1,150 affordable homes in Scotland have now been confirmed to have been built with unreliable concrete dubbed RAAC, we can reveal.
Data provided by the Scottish Housing Regulator through a freedom of information request shows that 12 out of 165 Scottish landlords have so far confirmed that reinforced autoclaved aerated concrete (RAAC) has been found in their properties.
A further 30,000 other homes owned by 62 landlords including councils and social landlords are still under investigation. Some households have already been moved into temporary accommodation while the risks are assessed.
Aberdeen City Council has confirmed the largest number of homes with RAAC concrete. It has found 505 homes with the material and has nearly 2000 more to check.
Rosehill Housing Cooperative have confirmed 197 homes have been built with RAAC, and South Lanarkshire Council have identified 148.
RAAC concrete was used as building material between the mid-1960s and the mid-1980s. It was subsequently found to be less durable than traditional concrete, and in some cases thought to be at risk of sudden and catastrophic failure.
As well as domestic homes, hundreds of schools, hospitals, sports centres, theatres and even airports have been found to have been built with the material throughout the UK.
Health and Safety Executive (HSE) guidance now requires all building owners to “identify, assess, and manage,” risks associated with the material. If RAAC is found they are required to seek the guidance of qualified structural engineers.
Officials from South Lanarkshire told the regulator that there was “no immediate cause for concern” following an investigation by engineers.
But Clackmannanshire Council has been forced to evacuate 30 flats across three blocks after they were found to contain RAAC in an “unsatisfactory” condition.
Clackmannanshire officials say all council tenants have been placed into temporary housing, “until such times as further decisions are able to be made.”
Some large landlords such as Aberdeen and North Lanarkshire Council suspect that thousands more of their homes could contain the risky building material and still need to conduct physical checks.
The growing costs of dealing with the building material comes as councils are also having to manage the costs of dealing with RAAC in other types of publicly-owned buildings.
West Lothian council has warned that services will have to be cut if it is to balance the book after having to foot an estimated £69m bill to repair or rebuild five schools in the area. The council has now reported that it also has 14 homes identified as containing RAAC, with nearly a hundred more still to be checked.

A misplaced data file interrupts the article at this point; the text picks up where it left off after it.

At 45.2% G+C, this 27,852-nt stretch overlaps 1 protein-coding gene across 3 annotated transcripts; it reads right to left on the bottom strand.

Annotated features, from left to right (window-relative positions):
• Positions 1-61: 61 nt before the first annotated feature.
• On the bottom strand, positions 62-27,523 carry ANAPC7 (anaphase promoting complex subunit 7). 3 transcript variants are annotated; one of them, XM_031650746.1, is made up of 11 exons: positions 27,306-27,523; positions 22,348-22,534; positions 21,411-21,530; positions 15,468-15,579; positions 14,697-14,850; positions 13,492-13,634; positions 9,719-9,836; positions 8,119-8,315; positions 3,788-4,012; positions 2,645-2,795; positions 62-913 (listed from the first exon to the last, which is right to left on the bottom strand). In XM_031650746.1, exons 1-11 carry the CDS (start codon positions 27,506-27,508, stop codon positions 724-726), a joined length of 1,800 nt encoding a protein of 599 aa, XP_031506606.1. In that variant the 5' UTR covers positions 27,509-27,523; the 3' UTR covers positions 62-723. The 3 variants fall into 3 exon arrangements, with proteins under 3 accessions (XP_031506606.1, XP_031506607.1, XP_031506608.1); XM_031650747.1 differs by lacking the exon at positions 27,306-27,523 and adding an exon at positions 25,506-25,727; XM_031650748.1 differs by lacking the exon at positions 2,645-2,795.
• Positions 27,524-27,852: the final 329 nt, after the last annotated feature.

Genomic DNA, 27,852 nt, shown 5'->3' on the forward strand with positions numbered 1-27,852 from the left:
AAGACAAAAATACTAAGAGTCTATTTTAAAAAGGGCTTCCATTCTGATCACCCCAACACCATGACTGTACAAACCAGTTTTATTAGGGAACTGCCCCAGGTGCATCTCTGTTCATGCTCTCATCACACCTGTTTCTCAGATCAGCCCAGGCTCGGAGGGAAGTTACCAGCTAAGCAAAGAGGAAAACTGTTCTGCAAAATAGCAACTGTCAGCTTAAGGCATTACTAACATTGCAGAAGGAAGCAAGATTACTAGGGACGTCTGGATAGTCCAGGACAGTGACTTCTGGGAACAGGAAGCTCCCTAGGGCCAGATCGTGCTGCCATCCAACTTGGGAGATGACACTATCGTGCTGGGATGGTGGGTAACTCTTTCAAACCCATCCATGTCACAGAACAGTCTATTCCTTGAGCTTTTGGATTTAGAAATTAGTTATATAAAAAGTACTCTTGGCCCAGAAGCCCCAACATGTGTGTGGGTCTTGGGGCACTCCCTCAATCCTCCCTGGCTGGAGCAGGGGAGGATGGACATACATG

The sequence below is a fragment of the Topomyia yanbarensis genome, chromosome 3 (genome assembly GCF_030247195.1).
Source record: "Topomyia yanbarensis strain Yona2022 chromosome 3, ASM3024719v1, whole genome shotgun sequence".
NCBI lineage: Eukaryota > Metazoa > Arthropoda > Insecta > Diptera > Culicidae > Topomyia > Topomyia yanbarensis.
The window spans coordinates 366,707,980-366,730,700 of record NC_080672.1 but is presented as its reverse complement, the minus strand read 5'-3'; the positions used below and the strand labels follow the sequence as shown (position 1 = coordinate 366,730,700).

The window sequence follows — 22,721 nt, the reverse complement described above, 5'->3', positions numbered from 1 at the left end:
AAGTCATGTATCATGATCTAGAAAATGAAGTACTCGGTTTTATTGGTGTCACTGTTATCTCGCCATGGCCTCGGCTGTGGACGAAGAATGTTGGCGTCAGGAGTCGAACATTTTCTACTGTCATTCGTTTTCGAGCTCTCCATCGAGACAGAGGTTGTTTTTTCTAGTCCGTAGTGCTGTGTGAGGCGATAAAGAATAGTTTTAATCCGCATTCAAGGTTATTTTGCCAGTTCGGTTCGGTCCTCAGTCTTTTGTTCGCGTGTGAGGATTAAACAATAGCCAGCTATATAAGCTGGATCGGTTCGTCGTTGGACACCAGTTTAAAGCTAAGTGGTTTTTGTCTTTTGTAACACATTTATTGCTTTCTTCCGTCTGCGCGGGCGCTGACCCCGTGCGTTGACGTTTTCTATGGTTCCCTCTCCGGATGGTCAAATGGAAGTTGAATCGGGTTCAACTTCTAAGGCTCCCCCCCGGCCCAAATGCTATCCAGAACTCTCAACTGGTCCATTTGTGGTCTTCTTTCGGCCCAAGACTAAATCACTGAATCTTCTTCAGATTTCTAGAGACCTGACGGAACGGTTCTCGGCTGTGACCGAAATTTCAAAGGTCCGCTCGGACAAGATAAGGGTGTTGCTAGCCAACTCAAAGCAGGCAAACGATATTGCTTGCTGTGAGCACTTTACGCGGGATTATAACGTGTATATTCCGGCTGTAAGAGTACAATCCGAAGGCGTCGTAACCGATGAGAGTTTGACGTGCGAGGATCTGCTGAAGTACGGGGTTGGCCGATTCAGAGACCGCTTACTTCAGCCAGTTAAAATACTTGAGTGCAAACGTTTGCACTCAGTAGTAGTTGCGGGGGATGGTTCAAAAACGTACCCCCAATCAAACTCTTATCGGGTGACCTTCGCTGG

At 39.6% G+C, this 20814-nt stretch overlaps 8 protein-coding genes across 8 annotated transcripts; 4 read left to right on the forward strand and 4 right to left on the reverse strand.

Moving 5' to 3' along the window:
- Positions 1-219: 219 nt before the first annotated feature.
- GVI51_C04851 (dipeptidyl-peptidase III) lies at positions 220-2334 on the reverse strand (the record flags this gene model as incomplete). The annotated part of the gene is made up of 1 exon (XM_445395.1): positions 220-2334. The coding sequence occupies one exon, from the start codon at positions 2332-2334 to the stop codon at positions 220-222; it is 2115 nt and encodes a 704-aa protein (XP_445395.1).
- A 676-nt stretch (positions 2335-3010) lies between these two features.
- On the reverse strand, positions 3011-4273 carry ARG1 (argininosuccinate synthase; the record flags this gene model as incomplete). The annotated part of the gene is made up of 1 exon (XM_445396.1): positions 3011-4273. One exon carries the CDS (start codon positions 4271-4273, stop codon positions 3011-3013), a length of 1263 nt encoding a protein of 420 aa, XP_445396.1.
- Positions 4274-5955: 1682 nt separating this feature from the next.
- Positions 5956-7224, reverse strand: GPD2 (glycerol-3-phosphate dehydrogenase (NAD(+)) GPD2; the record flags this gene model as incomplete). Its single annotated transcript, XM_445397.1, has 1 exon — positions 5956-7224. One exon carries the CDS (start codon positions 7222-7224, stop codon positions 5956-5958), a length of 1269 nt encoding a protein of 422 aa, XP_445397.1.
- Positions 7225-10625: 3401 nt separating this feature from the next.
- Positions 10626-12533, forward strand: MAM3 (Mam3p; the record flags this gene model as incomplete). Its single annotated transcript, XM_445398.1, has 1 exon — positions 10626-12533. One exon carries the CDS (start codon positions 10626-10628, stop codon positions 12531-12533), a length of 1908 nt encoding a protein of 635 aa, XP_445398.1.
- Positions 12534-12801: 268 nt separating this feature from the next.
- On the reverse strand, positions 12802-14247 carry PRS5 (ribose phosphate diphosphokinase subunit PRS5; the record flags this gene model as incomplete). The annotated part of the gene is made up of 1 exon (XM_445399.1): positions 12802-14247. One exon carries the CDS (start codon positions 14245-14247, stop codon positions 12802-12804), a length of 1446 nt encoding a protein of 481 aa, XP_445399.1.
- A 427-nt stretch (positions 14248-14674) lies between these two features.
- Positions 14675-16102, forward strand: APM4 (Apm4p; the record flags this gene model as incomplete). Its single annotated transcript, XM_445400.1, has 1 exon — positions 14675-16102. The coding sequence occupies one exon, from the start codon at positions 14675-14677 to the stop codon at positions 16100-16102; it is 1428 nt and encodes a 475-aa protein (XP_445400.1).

East Lothian council told the regulator that they had already moved one tenant from a home known to contain RAAC, but that it also had a further 257 homes over 22 sites that required further investigation. It is also having to deal with RAAC in two schools, a sports centre and the Brunton Theatre in Musselburgh.
So far the Scottish Government has not provided landlords with any additional cash to support them with the costs of investigating and fixing issues that are found.
Housing Minister Paul McLennan said building owners are responsible for managing the safety of RAAC and all the associated costs.
He said: “It is disappointing that the UK Government has not provided new capital money to the Scottish Government in order to ensure buildings that contain RAAC can be made safe."
HSE guidance allows landlords to manage RAAC “in place” if it is in good condition, he noted.
“We are raising awareness of this risk topic across all sectors though our Cross-Sector Working Group on RAAC. We are working with the Scottish Housing Regulator to coordinate a data gathering exercise across all social housing providers to understand the types and tenures of properties with RAAC, its current state and the action required.”
Download the RAAC data
Only Ferret members can download the complete data, including the feedback provided by all registered social landlords to the regulator, by clicking the button below.
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